Repetitive strain injury
|At a glance:
|Arm soreness is a common condition in the community. At some point in their life, the majority of people have had an upper-limb problem that interfered with their normal activities. At any given time, 10-15% of the population are experiencing arm pain.
Arm pain is more common in people exposed to:
When an employee has experienced arm pain, several strategies will improve their outcomes. These include:
High levels of psychological
|Refers to a person's perceptions, thought processes, emotions, personality and behaviour. Psychologists can treat mental health problems.|
Arm and wrist movements that involve repetition, force, or prolonged awkward posture
Low control at work
Identifying the problem early
Flexibility in the workplace to accommodate for the injury and help the person return to work quickly
To prevent and manage arm pain, work duties might need to be changed, however they should still allow the person to make a meaningful contribution at work. It is not a good idea to overly restrict duties, since this can increase job stress.
|Upper limb pain is a common problem.
Staying active and at work will help you recover more quickly. Continued activity will not worsen your condition. However, making changes to the workplace to minimize strain
will make work more comfortable for you, and may prevent your condition recurring. Modification of job tasks or decreasing work load or hours may be necessary to get you back to work as soon as possible. However it is important you feel productive and part of the team at work. Overly restricting tasks is not necessary, and it can cause stress and further problems. Think about what tasks might be causing the problem and what can be put in place to deal with them in another way. Reviewing the workstation and work duties can assist. Talk to your employer and doctor about the changes that are needed to accommodate your injury.
|Injury to a muscle in which the muscle fibres tear or become irritated as a result of overstretching or wrenching|
The outlook for this condition is good. The problem generally settles, but can reoccur if the same conditions arise again – such as a high volume of work done to a deadline. Work out strategies to minimise the chance of that happening.
|Upper limb pain is a common problem, especially in people who do repetitive work. Risks for developing upper limb
| pain include repetitive movements of the arm and wrist, monotonous work, and low control at work.
Therefore, prevention of these conditions may be possible. This requires discussion with the employee and their supervisor. Strategies include:
- An ergonomic
review of the job
|Designing activities and the workplace in a way to minimize discomfort. i.e. Adapting work tasks, hours, or workstation to accommodate people. An ergonomic computer workstation allows the person to work in the best position to relieve load on the muscles of the neck and arms.|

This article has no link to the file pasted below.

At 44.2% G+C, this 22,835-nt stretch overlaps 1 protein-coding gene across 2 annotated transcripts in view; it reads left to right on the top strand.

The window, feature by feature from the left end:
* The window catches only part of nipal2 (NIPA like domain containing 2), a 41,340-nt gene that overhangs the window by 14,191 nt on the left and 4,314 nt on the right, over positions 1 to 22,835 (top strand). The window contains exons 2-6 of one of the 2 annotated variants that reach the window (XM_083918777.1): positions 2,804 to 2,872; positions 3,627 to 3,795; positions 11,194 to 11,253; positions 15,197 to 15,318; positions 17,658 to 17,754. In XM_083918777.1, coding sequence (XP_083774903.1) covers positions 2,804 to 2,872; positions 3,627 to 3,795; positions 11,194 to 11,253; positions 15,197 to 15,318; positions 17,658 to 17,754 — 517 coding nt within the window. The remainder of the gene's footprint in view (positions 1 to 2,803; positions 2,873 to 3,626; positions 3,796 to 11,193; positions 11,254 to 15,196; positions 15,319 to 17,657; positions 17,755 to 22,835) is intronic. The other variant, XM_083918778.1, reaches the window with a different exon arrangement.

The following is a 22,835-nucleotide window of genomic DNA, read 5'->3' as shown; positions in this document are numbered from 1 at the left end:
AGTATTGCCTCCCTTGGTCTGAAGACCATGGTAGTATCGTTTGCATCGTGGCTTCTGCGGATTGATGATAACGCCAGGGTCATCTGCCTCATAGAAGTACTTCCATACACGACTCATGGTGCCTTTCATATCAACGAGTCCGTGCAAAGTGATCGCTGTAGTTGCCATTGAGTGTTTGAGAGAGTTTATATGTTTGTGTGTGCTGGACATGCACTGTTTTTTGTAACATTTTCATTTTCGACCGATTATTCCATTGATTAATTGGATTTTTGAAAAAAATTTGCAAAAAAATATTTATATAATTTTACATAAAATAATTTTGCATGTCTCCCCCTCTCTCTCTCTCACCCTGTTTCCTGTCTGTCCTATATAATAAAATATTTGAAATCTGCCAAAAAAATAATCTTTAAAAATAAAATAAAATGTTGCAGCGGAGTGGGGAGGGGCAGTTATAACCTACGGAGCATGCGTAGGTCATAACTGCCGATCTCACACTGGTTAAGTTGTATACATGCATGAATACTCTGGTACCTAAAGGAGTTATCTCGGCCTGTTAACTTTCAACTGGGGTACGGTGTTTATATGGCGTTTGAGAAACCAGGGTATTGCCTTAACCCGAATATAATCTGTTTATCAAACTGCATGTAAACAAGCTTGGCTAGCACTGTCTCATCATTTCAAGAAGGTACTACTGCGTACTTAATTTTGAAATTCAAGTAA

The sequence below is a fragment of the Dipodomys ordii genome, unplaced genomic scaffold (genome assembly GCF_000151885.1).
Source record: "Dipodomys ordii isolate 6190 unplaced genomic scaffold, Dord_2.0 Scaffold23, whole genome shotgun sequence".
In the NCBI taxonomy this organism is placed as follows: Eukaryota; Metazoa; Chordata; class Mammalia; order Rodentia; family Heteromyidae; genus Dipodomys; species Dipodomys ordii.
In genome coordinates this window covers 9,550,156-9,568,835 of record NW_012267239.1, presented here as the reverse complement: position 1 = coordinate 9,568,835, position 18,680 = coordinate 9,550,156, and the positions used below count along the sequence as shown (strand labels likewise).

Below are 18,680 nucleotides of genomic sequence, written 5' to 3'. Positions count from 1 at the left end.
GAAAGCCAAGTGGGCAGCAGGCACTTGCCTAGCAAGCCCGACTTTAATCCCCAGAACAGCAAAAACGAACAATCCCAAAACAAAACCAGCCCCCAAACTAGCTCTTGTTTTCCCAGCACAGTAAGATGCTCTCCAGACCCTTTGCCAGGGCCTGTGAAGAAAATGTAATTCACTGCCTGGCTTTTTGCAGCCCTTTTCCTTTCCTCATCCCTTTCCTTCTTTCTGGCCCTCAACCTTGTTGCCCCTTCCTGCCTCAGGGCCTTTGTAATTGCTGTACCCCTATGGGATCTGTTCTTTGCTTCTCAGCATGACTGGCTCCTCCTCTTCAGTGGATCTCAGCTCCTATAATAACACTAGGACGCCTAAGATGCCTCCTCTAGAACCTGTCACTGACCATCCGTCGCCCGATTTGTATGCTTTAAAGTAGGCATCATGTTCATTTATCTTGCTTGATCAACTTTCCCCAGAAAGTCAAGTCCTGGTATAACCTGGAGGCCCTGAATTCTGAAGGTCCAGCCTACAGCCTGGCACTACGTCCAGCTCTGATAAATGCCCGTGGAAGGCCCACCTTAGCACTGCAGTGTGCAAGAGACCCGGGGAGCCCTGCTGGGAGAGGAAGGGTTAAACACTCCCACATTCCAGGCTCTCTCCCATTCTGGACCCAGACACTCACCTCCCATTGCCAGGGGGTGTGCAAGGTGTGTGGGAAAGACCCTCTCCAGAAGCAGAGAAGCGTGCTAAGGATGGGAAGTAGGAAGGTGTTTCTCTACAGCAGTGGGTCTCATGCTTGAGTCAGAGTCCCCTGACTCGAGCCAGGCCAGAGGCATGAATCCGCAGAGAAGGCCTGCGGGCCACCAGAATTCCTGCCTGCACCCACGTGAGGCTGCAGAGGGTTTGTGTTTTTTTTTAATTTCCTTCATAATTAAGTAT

- Regular mini stretch breaks
- Job planning to avoid a last minute rush to meet deadlines
- Increasing an employees sense of job control
- Providing a rotation of tasks
- Dealing with any tension in the workplace that may be contributing to the problem.
- Ensuring that this the right job for the employee
- Supporting the employee to regularly exercise
- Good communication channels between the employee and their manager
- The attitude of employers/supervisors to workers and their welfare also affects their recovery. Encourage good relationships between co-workers and foster positive attitudes toward the injured worker.
|Non-specific forearm pain should be separated from disorders with a clear medical cause, such as nerve compression (e.g. carpal tunnel
| syndrome), muscle/tendon damage and arthritis. When treating patients with non-specific arm pain encourage activity, reassure the patient they will not harm themselves even if their activities cause pain, and acknowledge the contribution of psychosocial
|A tunnel at the wrist made up of the wrist bones and a strong ligament. See carpal tunnel syndrome.| factors in disability
|Refers to psychological and social factors. Examples of psychosocial factors that affect return to work area include: a person's beliefs about how they will cope with their condition, the attitude of the inured worker's family to their condition and return to work, the employer's return to work policy and the influence of the WorkCover system on a person.| from arm pain.
|A condition or function that leaves a person unable to do tasks that most other people can do.|
Effective management of arm pain is best achieved with a comprehensive approach. Strategies include:
- Modified duties. This may be through:
- A period of modified normal duties, i.e. continuing usual duties with some components of the job removed
- A rotation of tasks, interspersing normal duties with less repetitive tasks
- Reviewing the way the job is being done and modifying the persons technique (this is the usual approach for sports people with this condition)